Why There Should Be a Free Market in Food Labeling

Friday, January 31, 2014 by Dave Albin 
Voters in Washington State recently rejected a measure that would have required foods containing genetic engineering to be labeled. California voters did the same thing in 2012.

Genetically-modified foods are derived from genetically modified organisms (GMOs) that have been altered to contain a “new” protein or proteins. This is done by changing the code or sequence of DNA, the blueprint for making proteins. The plant (or animal, but nearly all GMOs used in production agriculture are plants) is then cultivated and produces the “new” protein (or proteins), which confers new characteristics on the plant. For example, some corn has been genetically altered to produce a protein that is toxic to insects.
The purpose of this article is not to discuss the suitability of these techniques to create food products, their effectiveness, safety, or how they came to be in the first place. The larger question I wish to address is whether or not GMO labeling should be mandated by governments.
Shortly before the GMO vote in Washington State, Michael Lipsky explained why GMO labeling requirements would not increase food prices. In the article he states:
For one thing, if labeling were required, particularly if (and when) the labeling requirement is adopted by other states, demand for non-GMO versions of corn, soybeans, and sugar beets — the basic GMO crops — would increase, production would expand, and prices for non-GMO ingredients would decline. The result would be a new price equilibrium surely less costly for food producers than the cost of current non-GMO ingredients.
He goes on to say the following: “For another, if foods with GMO ingredients indeed were cheaper to produce, there would be ongoing demand for the less expensive versions of food products, and some GMO foods would find a market niche at the lower price point.”
The analysis here is correct: producers and consumers interact, supply and demand leads to prices which reflect this information, and the market reaches some sort of equilibrium. But, all of this misses the point.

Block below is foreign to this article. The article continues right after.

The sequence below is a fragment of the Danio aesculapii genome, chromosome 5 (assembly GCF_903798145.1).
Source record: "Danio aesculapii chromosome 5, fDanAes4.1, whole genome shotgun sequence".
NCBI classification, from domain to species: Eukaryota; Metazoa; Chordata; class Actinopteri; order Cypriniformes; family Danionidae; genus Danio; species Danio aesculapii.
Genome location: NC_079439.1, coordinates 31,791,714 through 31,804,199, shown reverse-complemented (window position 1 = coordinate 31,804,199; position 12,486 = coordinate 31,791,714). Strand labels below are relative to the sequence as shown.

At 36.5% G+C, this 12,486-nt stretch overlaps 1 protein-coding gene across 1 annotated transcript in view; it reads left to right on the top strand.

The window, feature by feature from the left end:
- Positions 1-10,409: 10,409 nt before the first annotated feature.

Food producers shouldn’t be required to give this information. Food companies should be able to put whatever they want on the labels of their products, and consumers will tell them if it is enough information by choosing to purchase their products, or by not purchasing them and going somewhere else. The government is simply not required in this process. And, legislation almost always creates more problems than it solves.
One problem lies in determining what exactly GMOs are. It’s not as straightforward as you might think. Could food companies simply put a boiler-plate label on each product (“May Contain GMOs,” for example) and satisfy the regulation? Who is responsible for enforcement and what is now not being dealt with as a result of this new policing requirement?
In many cases, when labels are used, it is not always clear what constitutes a GMO and what does not. The typical thinking is that a GMO is a plant that has had “foreign” genetic material inserted into its genome, and is made by one of several large agri-businesses. What this definition ignores is the natural occurrence of GMOs, including the transfer of toxins, without human intervention. On the other hand, if the goal is to label foods modified by human intervention, this would encompass virtually everything that we eat – plants and animals have been selectively bred for thousands of years by humans. This has encouraged the retention of certain genetic traits over others, and therefore, every food product could be considered a GMO.
Whenever labeling guidelines are mandated by the government, the first order of business for the manufacturer is to meet these legal requirements. This may or may not satisfy consumers. It seems that, had these labeling laws been passed in Washington or California, food manufacturers could simply put “GMO” or “may contain GMOs” or “to the best of our knowledge, this product is likely to contain GMOs” on the every label and satisfy the requirement. Examples given in the Washington state initiative seem to indicate that this generic language could be used. 
This would result in consumers actually having less information than they did before the labeling requirement went into effect. This effect was demonstrated when the FDA required nutrition information to be labeled on food products. By mandating what must be included on the label, food producers seek first to satisfy this requirement. While some products do contain additional information on the label, this is always included after all of the mandates have been met — even when consumers don’t care about the mandated information on a product they may be using for other reasons.
Enforcement is another problem with these labeling requirements. The Washington state initiative mentions the punishment portion of violating the law, but says nothing about who would take samples, conduct and pay for GMO testing, or what tests would be appropriate. If this task is forced on state agricultural officials, what other duties would now be neglected? Perhaps something more important than enforcing a GMO labeling law. Finish reading

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